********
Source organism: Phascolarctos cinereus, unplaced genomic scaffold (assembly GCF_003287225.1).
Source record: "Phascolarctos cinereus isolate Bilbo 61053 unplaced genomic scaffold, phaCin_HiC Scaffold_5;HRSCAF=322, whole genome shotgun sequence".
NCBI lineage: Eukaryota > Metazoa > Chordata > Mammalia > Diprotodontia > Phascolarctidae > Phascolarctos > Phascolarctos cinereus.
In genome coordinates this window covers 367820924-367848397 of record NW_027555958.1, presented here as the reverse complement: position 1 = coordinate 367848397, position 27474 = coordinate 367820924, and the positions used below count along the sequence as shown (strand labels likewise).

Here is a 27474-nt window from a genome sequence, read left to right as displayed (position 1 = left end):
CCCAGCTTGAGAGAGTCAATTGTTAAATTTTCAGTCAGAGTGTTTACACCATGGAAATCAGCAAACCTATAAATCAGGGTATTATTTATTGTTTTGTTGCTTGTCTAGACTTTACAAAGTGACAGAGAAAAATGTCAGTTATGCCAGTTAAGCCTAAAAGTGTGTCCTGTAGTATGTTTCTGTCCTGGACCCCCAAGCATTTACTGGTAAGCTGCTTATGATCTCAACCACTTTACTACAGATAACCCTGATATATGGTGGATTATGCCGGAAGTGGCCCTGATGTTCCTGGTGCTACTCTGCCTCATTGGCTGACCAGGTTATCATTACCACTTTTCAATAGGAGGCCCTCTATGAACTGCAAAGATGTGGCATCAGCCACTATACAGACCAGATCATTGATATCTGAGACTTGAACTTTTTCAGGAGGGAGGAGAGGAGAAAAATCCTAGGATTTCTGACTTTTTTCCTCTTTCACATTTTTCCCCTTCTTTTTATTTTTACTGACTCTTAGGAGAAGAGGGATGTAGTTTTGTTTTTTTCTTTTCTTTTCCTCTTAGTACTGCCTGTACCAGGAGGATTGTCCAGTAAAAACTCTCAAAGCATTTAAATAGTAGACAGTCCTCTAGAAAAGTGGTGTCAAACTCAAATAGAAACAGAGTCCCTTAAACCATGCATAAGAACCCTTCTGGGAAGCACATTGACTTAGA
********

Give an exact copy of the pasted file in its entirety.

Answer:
Source organism: Phascolarctos cinereus, unplaced genomic scaffold (assembly GCF_003287225.1).
Source record: "Phascolarctos cinereus isolate Bilbo 61053 unplaced genomic scaffold, phaCin_HiC Scaffold_5;HRSCAF=322, whole genome shotgun sequence".
NCBI lineage: Eukaryota > Metazoa > Chordata > Mammalia > Diprotodontia > Phascolarctidae > Phascolarctos > Phascolarctos cinereus.
In genome coordinates this window covers 367820924-367848397 of record NW_027555958.1, presented here as the reverse complement: position 1 = coordinate 367848397, position 27474 = coordinate 367820924, and the positions used below count along the sequence as shown (strand labels likewise).

Here is a 27474-nt window from a genome sequence, read left to right as displayed (position 1 = left end):
CCCAGCTTGAGAGAGTCAATTGTTAAATTTTCAGTCAGAGTGTTTACACCATGGAAATCAGCAAACCTATAAATCAGGGTATTATTTATTGTTTTGTTGCTTGTCTAGACTTTACAAAGTGACAGAGAAAAATGTCAGTTATGCCAGTTAAGCCTAAAAGTGTGTCCTGTAGTATGTTTCTGTCCTGGACCCCCAAGCATTTACTGGTAAGCTGCTTATGATCTCAACCACTTTACTACAGATAACCCTGATATATGGTGGATTATGCCGGAAGTGGCCCTGATGTTCCTGGTGCTACTCTGCCTCATTGGCTGACCAGGTTATCATTACCACTTTTCAATAGGAGGCCCTCTATGAACTGCAAAGATGTGGCATCAGCCACTATACAGACCAGATCATTGATATCTGAGACTTGAACTTTTTCAGGAGGGAGGAGAGGAGAAAAATCCTAGGATTTCTGACTTTTTTCCTCTTTCACATTTTTCCCCTTCTTTTTATTTTTACTGACTCTTAGGAGAAGAGGGATGTAGTTTTGTTTTTTTCTTTTCTTTTCCTCTTAGTACTGCCTGTACCAGGAGGATTGTCCAGTAAAAACTCTCAAAGCATTTAAATAGTAGACAGTCCTCTAGAAAAGTGGTGTCAAACTCAAATAGAAACAGAGTCCCTTAAACCATGCATAAGAACCCTTCTGGGAAGCACATTGACTTAGA